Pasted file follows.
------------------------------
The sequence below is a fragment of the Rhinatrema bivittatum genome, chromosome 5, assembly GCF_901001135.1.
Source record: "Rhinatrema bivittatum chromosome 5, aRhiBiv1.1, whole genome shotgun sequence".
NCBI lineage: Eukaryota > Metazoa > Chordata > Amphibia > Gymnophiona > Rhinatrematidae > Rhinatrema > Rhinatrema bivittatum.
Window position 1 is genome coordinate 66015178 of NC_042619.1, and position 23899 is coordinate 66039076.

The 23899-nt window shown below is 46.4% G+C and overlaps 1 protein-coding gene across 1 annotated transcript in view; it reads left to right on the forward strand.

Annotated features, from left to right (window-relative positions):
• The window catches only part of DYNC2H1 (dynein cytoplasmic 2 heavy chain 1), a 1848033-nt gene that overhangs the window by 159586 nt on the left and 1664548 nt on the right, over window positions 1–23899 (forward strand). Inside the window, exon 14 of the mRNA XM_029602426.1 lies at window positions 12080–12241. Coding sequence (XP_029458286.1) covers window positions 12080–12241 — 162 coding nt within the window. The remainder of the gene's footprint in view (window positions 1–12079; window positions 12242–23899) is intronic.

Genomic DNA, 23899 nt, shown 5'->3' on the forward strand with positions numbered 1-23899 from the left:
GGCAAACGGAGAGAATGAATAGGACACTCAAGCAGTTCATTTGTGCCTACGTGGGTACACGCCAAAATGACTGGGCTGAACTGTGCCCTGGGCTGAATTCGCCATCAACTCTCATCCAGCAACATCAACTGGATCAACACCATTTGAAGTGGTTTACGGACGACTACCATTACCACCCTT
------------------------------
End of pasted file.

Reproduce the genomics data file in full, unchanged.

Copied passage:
The sequence below is a fragment of the Rhinatrema bivittatum genome, chromosome 5, assembly GCF_901001135.1.
Source record: "Rhinatrema bivittatum chromosome 5, aRhiBiv1.1, whole genome shotgun sequence".
NCBI lineage: Eukaryota > Metazoa > Chordata > Amphibia > Gymnophiona > Rhinatrematidae > Rhinatrema > Rhinatrema bivittatum.
Window position 1 is genome coordinate 66015178 of NC_042619.1, and position 23899 is coordinate 66039076.

The 23899-nt window shown below is 46.4% G+C and overlaps 1 protein-coding gene across 1 annotated transcript in view; it reads left to right on the forward strand.

Annotated features, from left to right (window-relative positions):
• The window catches only part of DYNC2H1 (dynein cytoplasmic 2 heavy chain 1), a 1848033-nt gene that overhangs the window by 159586 nt on the left and 1664548 nt on the right, over window positions 1–23899 (forward strand). Inside the window, exon 14 of the mRNA XM_029602426.1 lies at window positions 12080–12241. Coding sequence (XP_029458286.1) covers window positions 12080–12241 — 162 coding nt within the window. The remainder of the gene's footprint in view (window positions 1–12079; window positions 12242–23899) is intronic.

Genomic DNA, 23899 nt, shown 5'->3' on the forward strand with positions numbered 1-23899 from the left:
GGCAAACGGAGAGAATGAATAGGACACTCAAGCAGTTCATTTGTGCCTACGTGGGTACACGCCAAAATGACTGGGCTGAACTGTGCCCTGGGCTGAATTCGCCATCAACTCTCATCCAGCAACATCAACTGGATCAACACCATTTGAAGTGGTTTACGGACGACTACCATTACCACCCTT